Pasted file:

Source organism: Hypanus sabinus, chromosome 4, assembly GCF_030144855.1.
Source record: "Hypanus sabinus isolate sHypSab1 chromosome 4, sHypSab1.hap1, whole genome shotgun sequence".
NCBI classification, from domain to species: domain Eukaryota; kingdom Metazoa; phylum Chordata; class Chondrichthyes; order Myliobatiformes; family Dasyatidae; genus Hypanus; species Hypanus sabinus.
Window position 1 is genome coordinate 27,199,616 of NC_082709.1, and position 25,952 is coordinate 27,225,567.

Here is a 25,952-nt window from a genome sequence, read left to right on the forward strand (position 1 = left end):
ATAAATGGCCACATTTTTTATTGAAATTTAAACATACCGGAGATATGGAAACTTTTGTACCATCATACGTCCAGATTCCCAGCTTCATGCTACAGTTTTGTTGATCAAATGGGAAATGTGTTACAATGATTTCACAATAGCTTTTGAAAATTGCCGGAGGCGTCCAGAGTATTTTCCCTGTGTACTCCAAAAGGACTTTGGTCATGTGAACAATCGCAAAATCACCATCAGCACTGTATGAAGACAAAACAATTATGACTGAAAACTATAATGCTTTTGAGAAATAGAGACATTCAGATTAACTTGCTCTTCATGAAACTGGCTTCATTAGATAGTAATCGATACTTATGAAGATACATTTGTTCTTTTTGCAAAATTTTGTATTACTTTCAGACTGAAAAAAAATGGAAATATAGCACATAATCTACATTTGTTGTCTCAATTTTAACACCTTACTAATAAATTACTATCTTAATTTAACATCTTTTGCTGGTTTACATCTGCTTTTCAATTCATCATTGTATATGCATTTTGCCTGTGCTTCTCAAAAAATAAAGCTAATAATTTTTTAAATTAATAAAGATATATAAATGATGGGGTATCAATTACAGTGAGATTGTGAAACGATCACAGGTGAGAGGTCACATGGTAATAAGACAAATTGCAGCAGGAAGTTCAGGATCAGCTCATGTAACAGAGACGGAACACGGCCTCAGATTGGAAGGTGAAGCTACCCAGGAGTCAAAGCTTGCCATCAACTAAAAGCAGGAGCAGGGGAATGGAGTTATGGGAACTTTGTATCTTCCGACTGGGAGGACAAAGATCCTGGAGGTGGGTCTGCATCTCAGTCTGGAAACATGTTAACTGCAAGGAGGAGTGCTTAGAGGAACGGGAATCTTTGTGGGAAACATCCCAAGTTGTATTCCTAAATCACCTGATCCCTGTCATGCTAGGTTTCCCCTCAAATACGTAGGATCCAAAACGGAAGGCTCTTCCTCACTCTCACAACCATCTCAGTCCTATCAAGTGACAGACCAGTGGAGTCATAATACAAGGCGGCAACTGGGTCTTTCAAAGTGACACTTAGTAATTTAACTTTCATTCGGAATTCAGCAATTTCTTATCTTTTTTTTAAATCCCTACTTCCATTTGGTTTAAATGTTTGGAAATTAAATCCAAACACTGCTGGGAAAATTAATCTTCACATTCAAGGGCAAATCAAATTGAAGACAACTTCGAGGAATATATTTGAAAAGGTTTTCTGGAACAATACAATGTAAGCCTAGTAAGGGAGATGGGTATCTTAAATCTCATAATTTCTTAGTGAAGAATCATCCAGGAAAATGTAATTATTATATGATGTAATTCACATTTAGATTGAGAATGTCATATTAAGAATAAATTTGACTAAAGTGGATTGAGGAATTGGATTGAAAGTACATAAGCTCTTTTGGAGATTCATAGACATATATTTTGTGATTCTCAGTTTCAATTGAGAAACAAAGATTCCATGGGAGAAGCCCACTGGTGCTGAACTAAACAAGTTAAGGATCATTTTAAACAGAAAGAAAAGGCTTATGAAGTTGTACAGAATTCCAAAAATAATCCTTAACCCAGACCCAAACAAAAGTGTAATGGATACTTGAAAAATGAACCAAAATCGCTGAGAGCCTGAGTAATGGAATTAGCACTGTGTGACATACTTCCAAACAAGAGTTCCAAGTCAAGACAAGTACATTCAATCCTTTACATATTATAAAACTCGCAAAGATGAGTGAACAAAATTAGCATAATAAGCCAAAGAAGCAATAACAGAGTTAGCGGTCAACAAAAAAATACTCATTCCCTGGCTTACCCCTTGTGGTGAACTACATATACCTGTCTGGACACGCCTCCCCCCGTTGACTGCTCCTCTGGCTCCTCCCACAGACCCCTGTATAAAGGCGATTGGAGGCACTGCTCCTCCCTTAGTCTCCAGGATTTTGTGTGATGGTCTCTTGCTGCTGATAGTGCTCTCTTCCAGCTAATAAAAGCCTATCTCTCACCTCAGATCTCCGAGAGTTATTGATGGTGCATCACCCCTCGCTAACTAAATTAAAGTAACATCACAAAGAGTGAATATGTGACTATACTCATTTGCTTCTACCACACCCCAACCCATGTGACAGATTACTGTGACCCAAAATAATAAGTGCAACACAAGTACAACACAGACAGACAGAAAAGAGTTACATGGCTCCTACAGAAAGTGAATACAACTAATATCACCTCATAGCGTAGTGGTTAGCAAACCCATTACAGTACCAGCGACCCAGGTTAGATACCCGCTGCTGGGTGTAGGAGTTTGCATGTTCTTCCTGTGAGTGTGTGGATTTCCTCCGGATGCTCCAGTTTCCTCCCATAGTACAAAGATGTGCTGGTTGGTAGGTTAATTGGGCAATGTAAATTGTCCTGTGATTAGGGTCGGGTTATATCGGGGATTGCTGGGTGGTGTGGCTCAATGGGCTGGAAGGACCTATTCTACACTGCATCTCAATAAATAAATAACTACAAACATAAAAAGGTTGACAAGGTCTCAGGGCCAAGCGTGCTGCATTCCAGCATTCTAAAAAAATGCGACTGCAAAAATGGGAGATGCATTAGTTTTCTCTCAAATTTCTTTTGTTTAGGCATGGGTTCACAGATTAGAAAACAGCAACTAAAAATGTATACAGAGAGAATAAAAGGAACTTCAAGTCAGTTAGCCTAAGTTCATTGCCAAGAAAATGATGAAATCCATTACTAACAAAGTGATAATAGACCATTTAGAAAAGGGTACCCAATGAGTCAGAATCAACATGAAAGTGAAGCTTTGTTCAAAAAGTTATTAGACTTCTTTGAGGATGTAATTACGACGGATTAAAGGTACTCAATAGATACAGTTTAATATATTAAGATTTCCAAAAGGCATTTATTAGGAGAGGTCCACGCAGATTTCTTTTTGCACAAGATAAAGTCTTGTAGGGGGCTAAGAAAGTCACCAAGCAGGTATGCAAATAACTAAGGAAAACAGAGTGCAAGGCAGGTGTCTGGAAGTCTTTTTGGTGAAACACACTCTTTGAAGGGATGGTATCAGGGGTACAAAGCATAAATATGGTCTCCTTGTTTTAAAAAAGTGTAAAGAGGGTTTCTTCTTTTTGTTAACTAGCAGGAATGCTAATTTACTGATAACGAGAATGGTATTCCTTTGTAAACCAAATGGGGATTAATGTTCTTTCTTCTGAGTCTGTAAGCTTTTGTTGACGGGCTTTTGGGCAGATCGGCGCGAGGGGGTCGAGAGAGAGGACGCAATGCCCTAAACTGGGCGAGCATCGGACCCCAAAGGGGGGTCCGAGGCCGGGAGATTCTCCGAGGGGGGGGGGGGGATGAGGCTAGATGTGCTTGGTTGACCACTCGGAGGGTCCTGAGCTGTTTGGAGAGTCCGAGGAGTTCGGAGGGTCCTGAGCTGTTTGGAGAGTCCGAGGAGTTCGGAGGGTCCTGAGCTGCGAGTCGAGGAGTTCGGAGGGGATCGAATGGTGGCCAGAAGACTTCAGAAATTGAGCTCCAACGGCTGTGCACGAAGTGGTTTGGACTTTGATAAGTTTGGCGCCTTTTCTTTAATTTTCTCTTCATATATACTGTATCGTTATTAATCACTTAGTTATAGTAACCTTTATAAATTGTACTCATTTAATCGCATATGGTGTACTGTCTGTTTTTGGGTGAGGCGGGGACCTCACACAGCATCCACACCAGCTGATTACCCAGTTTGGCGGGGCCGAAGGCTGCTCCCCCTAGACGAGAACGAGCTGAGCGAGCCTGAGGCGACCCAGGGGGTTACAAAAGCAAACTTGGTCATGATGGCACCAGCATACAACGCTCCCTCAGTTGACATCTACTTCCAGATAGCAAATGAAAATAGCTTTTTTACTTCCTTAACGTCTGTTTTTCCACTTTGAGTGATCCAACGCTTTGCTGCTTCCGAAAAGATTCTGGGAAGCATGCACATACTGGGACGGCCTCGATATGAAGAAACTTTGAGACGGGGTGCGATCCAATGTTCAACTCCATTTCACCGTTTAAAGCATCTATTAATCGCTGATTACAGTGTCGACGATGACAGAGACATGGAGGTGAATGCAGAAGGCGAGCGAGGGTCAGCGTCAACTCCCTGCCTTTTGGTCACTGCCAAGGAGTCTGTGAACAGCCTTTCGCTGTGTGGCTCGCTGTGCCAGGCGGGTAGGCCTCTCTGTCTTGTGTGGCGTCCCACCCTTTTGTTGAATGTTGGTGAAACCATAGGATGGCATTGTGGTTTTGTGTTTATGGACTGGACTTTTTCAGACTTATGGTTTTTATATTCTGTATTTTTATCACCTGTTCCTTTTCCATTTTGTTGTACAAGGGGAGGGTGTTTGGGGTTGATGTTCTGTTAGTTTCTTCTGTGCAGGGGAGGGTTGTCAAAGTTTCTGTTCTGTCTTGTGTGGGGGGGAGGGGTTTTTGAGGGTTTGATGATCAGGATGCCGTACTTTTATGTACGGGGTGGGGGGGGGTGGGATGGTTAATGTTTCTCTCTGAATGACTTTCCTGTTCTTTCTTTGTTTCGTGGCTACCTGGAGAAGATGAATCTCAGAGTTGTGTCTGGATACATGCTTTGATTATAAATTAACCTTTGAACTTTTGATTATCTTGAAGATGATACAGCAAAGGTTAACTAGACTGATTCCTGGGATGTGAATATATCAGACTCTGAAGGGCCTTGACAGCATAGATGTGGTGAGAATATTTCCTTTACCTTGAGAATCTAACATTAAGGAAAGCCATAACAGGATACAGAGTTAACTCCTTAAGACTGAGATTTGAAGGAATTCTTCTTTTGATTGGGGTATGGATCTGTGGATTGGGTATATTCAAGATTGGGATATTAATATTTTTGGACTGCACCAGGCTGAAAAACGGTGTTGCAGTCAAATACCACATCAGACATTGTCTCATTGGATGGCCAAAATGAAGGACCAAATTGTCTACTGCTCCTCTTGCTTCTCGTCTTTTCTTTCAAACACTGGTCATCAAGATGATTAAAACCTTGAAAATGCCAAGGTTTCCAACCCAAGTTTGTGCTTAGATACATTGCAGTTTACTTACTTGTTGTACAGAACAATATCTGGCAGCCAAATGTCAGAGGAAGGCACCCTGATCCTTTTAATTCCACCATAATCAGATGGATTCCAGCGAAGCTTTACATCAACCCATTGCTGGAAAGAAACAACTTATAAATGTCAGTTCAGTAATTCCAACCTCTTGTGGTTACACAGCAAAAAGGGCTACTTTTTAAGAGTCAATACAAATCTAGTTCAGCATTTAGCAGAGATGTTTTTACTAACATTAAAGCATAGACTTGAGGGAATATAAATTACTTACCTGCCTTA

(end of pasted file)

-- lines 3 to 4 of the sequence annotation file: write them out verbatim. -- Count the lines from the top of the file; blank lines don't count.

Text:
NCBI classification, from domain to species: domain Eukaryota; kingdom Metazoa; phylum Chordata; class Chondrichthyes; order Myliobatiformes; family Dasyatidae; genus Hypanus; species Hypanus sabinus.
Window position 1 is genome coordinate 27,199,616 of NC_082709.1, and position 25,952 is coordinate 27,225,567.